INDIANAPOLIS | Fewer Hoosiers voted in the May 6 primary than in any statewide election over the past quarter-century, and possibly ever.

Just 13 percent of Indiana's 4.57 million registered voters cast a ballot last month, according to Secretary of State Connie Lawson.

It's the first time since 2000 -- when turnout totaled 19.53 percent -- that primary election participation dipped below 1 in 5 registered voters.

As recently as 2008, the year Barack Obama and Hillary Clinton battled for Indiana's Democratic convention delegates, primary election turnout was 40 percent.

But with no presidential, U.S. Senate or governor's race on the primary ballot this year, it seems most Hoosier voters decided to stay home.

Still, a similar 2002 primary without any marquee races still managed to draw 22 percent of registered voters to the polls.

In Lake County, 44,752 residents cast a ballot out of 348,561 registered voters (13 percent). Turnout in Porter County was 11 percent; LaPorte County recorded 13 percent.

Contested Republican and Democratic primaries for a state Senate seat helped push turnout to 20 percent in Newton County. But in neighboring Jasper County, which is in a different Senate district, turnout reached just 8 percent.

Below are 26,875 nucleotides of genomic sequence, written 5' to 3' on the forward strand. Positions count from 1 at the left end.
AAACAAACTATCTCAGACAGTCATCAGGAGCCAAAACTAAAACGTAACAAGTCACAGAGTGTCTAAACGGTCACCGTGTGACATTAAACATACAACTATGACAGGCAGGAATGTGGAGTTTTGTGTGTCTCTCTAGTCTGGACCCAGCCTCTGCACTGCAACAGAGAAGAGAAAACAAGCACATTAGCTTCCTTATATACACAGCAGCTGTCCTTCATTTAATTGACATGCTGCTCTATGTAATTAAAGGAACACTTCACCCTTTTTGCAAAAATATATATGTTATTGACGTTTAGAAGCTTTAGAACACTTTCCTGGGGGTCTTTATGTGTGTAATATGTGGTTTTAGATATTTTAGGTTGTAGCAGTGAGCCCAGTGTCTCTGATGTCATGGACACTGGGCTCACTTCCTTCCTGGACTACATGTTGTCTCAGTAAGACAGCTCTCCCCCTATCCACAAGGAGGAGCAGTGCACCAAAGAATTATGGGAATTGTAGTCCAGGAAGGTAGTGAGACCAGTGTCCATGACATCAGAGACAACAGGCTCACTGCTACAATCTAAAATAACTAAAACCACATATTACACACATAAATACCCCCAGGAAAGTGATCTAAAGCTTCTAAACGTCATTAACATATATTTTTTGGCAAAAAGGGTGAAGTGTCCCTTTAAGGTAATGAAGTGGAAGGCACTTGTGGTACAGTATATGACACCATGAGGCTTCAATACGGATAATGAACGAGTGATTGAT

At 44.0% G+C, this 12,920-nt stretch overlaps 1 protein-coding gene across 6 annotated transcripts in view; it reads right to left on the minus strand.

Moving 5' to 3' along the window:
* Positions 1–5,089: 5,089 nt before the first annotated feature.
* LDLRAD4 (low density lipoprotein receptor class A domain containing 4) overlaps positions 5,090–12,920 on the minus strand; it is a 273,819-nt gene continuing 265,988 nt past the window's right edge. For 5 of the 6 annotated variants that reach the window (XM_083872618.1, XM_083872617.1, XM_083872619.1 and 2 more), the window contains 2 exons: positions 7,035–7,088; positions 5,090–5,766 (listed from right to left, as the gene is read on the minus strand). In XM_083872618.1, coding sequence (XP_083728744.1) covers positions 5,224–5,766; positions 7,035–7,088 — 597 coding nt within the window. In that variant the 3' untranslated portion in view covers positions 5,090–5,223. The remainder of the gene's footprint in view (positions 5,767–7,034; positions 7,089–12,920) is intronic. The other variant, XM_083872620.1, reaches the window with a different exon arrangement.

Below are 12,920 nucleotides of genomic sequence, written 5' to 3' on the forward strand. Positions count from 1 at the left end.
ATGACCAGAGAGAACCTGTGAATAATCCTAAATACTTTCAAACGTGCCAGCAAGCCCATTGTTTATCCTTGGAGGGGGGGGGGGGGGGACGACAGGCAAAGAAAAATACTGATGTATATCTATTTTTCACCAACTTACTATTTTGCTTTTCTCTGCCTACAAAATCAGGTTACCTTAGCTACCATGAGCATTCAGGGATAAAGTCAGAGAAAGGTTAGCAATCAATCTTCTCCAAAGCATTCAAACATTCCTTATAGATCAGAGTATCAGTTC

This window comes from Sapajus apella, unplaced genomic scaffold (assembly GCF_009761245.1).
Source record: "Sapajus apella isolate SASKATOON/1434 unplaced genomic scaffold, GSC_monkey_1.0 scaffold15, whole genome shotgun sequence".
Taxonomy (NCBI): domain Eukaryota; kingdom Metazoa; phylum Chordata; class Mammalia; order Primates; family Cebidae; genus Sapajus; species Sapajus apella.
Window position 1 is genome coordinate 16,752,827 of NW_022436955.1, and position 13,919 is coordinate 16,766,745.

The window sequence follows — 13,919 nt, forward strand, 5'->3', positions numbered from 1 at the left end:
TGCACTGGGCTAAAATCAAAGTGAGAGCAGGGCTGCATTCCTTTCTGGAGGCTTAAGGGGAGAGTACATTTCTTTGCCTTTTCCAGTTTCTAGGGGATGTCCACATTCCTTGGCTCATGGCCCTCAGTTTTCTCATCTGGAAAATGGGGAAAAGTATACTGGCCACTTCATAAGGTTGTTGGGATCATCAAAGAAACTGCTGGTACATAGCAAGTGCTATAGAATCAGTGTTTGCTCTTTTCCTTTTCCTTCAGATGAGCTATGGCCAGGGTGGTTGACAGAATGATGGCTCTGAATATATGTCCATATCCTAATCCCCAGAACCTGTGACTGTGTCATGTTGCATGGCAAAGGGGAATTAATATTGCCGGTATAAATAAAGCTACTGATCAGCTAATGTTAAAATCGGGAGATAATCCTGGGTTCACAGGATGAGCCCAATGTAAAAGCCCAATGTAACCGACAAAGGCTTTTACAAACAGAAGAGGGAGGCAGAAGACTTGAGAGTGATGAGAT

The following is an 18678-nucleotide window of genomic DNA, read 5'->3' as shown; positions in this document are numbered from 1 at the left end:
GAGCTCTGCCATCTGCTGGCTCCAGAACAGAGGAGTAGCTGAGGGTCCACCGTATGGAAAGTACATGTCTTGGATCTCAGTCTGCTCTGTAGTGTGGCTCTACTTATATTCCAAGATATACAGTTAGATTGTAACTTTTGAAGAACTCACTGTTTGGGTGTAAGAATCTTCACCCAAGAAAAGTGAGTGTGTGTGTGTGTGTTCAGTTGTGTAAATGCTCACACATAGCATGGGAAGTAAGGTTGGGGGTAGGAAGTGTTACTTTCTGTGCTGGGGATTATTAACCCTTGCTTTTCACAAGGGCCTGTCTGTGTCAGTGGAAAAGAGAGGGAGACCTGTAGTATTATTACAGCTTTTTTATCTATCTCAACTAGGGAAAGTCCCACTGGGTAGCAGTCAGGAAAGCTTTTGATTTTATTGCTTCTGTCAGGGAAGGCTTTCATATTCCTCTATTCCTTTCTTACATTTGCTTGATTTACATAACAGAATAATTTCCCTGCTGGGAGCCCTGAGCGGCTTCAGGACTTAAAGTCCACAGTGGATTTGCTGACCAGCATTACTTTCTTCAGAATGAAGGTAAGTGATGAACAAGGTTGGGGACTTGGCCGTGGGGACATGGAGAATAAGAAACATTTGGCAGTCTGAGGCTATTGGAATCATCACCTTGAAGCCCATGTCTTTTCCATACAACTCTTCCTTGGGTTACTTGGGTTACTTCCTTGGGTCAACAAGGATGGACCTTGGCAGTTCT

The 13 percent statewide turnout is the lowest for any primary election since 1990, according to state records.

The secretary of state's office did not immediately have access to primary election turnout data prior to 1990. However, midterm general election turnout between 1962 and 1990 averaged 60.2 percent, compared with 41 percent in 2010, so primary turnout likely also was higher during that period.

Lawson said voter turnout in May probably was better than what the numbers show, because she suspects the percentages were skewed by outdated voter registration records.

"I believe our actual voter turnout numbers may be higher than 13 percent," Lawson said. "We are currently in the process of updating our voter list, which will give us clear data on Indiana's real voter turnout numbers in future elections."

As part of that process, all registered Indiana voters this month are receiving postcards aimed at identifying outdated and inaccurate voter registration information.

Voters whose postcards are returned as undeliverable will get a follow-up letter by first-class mail requesting they update their voter registration record.

Eventually, inaccurate, nonparticipating registrants will be purged from the state's voter rolls.